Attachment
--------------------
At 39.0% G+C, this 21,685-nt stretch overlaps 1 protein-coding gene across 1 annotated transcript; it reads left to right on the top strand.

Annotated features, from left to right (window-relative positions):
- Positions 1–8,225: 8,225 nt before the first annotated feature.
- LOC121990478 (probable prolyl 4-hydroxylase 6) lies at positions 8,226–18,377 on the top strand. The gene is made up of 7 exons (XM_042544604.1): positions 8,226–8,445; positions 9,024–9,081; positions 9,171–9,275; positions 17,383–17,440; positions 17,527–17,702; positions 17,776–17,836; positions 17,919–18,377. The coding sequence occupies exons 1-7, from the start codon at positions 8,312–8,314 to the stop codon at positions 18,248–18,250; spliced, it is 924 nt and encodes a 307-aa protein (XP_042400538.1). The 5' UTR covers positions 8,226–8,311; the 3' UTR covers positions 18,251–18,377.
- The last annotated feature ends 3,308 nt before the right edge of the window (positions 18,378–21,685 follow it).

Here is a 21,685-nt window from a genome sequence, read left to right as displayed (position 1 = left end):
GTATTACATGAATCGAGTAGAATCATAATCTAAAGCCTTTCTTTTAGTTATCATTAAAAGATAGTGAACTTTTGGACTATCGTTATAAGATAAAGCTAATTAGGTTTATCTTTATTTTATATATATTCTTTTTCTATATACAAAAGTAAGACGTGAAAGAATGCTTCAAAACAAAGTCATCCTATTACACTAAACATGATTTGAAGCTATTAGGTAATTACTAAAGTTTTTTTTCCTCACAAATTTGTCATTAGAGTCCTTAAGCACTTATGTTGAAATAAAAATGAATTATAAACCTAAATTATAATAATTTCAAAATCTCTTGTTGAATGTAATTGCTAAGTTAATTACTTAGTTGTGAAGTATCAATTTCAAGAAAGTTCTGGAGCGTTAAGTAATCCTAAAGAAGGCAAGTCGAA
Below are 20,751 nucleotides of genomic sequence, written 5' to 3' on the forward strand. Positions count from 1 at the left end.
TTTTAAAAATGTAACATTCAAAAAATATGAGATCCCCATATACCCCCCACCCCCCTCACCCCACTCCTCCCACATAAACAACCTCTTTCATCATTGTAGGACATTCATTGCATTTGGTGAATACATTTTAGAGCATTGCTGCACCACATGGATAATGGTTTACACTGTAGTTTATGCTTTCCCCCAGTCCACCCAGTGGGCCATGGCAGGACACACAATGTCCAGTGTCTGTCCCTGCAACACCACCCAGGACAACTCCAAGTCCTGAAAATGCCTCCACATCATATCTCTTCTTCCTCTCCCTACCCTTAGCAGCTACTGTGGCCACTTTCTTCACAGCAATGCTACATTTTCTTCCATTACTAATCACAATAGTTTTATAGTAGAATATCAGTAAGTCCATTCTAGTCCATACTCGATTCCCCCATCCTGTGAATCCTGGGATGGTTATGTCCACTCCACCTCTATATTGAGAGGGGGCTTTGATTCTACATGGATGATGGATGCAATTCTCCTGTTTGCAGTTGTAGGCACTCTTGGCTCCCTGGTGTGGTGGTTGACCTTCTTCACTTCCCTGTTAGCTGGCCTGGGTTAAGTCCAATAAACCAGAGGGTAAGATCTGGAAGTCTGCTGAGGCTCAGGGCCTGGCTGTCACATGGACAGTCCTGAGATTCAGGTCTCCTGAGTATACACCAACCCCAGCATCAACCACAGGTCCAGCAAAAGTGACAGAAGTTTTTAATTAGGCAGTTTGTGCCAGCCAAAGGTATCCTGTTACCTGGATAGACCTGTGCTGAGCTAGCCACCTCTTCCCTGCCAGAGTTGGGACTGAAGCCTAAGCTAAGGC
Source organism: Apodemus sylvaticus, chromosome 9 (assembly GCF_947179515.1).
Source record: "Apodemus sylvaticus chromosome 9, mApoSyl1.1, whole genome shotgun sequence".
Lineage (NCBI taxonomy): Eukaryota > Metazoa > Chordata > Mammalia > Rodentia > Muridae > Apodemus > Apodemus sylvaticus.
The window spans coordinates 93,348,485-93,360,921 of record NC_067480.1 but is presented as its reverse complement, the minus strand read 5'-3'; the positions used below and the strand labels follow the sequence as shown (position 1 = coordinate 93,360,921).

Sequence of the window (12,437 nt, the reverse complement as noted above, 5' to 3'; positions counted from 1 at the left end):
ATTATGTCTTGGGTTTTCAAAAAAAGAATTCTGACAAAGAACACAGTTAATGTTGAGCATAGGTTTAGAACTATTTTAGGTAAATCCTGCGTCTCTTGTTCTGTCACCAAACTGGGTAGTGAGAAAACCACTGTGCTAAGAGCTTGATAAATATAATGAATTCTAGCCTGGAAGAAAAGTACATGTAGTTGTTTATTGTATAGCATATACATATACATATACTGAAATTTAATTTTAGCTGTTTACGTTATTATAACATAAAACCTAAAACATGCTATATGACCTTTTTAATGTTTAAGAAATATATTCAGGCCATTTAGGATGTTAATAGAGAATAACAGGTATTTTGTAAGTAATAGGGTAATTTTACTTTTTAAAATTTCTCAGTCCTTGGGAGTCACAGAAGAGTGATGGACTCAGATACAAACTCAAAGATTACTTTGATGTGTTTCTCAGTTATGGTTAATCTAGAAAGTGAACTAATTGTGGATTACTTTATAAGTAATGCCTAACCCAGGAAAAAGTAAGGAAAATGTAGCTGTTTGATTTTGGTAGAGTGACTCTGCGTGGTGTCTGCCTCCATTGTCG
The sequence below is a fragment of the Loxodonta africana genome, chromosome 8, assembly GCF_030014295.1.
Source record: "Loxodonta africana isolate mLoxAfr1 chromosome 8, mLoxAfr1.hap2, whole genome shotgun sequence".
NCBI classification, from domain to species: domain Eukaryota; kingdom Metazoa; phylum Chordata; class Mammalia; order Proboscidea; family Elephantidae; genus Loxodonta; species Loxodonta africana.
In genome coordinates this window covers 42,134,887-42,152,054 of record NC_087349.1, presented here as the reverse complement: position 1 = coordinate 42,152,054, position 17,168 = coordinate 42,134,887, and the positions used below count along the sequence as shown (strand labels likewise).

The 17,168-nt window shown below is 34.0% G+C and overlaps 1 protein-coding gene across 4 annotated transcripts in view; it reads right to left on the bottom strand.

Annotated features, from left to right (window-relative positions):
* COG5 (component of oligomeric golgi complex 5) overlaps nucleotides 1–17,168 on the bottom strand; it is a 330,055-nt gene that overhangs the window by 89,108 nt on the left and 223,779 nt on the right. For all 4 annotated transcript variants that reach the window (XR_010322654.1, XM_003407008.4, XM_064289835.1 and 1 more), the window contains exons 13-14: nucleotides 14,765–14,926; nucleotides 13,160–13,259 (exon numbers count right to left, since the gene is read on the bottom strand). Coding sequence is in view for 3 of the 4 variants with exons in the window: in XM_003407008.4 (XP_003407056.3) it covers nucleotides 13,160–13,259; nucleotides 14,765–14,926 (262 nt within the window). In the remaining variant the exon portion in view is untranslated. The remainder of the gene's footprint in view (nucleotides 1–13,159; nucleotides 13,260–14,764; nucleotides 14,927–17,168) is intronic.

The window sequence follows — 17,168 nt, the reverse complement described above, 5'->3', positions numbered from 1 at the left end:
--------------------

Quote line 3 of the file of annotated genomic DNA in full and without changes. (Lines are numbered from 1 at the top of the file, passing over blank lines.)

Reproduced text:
- Positions 1–8,225: 8,225 nt before the first annotated feature.